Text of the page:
This website touches upon the various methods of learning a new language, and gives examples. A great place to check into if you're in a slump, or need a new method to try learning your target language. It also has it's complement website, how to TEACH a language.

How to Learn a Language
How to Teach a Language

Omniglot is a great website with a wealth of information on languages, how to learn languages, and the history of language.

Omniglot Language Learning Page

Pick the Brain - How to Learn a Foreign Language has a good blog post by Steve Kaufmann about learning a foreign language. He just lays down some good rules to follow, and some more advice. It's short and sweet.
1) Spend the time!
2) Listen and read every day!
3) Focus on words and phrases!
4) Take responsibility for your own learning!
5) Relax and enjoy yourself!
At this site, I looked up Steve Kaufmann and found out more about him. He has his own language learning site called, and a language learning blog. - Learn a Foreign Language
LingQ - Language Learning Website
Steve Kaufmann's Language Learning Blog

Mindtools is a website devoted to teaching memory techniques. This is a good article on their website about language, since vocabulary acquisition is just memorizing new strings of syllables and connecting them to meaning. One thing I like is the "100 words" list they post--it's a list of the 100 most used words that account for around 50% of the daily words spoken. Of course it's words spoken in English, but the idea is still a good one. If you can find the most used words in a language, and an effective way to memorize new words quickly, you can learn a language pretty quickly.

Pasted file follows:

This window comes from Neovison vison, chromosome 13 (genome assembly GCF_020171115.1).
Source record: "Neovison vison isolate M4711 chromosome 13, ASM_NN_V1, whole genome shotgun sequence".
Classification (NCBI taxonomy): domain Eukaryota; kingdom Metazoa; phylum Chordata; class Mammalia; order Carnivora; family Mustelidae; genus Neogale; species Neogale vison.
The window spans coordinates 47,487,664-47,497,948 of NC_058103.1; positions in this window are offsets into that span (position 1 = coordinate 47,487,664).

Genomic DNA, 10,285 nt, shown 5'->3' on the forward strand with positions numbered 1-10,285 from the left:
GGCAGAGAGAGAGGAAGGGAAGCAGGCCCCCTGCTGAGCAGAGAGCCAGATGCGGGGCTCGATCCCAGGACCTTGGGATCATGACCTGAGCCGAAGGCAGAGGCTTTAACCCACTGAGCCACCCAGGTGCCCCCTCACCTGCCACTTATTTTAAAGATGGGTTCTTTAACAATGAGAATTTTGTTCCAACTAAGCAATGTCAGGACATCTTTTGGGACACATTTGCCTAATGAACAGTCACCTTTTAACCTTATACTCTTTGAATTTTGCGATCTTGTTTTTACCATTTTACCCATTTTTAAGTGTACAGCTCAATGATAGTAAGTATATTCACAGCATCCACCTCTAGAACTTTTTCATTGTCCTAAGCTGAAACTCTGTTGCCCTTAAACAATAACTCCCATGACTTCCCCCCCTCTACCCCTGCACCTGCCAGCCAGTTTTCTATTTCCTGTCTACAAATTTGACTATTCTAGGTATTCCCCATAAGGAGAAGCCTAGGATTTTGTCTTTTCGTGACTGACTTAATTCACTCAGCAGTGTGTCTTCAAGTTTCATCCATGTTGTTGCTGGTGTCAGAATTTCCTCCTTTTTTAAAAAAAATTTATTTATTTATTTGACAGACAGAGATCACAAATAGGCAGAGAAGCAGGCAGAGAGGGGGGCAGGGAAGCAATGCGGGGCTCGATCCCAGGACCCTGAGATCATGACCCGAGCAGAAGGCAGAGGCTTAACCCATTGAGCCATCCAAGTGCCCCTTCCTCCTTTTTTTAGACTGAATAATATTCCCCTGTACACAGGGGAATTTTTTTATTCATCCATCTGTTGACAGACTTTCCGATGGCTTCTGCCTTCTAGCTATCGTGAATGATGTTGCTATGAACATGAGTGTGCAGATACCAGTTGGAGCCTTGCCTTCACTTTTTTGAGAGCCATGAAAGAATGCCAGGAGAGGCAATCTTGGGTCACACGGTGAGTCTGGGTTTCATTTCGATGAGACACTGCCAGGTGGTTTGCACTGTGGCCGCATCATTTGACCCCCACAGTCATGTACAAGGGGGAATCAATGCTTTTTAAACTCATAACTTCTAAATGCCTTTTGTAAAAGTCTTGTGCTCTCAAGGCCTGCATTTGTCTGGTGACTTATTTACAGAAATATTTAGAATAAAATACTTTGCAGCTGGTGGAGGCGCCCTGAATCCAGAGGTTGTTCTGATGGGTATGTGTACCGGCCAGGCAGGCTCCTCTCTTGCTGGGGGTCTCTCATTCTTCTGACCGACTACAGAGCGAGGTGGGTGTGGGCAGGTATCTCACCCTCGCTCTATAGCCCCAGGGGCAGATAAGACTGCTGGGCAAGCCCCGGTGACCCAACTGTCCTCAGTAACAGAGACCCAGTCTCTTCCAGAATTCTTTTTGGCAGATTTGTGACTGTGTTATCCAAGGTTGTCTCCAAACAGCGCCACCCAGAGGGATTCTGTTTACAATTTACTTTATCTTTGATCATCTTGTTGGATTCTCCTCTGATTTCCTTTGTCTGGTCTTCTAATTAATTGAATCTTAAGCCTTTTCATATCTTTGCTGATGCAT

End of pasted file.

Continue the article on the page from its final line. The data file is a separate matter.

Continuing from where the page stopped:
Mindtools article

What to think about before learning a language

Today I came across an interesting blog post by a man named Tim Ferriss. He wrote a detailed account about what to think about before choosing a language, and how to assess the language's difficulty. He broke it down into 8 basic sentences. Each sentence tells you something about the target language's use of case, gender, etc.

The apple is red.
It is John’s apple.
I give John the apple.
We give him the apple.
He gives it to John.
She gives it to him.


I must give it to him.
I want to give it to her.

By looking at how these sentences are said in a language, you can tell a lot of things. You can tell the way the language shows ownership of objects and the use of modals. These might be big words for some people, but they are not that hard to understand once you learn the words of learning words. I suggest you check it out. He is on to something! He de-constructed Arabic in 45 minutes. I've been looking at ways to "cut the fat" of language learning for some time, and this guy has made a career out of doing it for all facets of his life.

Here's a snippet of what he said:
Before you invest (or waste) hundreds and thousands of hours on a language, you should deconstruct it. During my thesis research at Princeton, which focused on neuroscience and unorthodox acquisition of Japanese by native English speakers, as well as when redesigning curricula for Berlitz, this neglected deconstruction step surfaced as one of the distinguishing habits of the fastest language learners

How to learn (but not master) any language in under one hour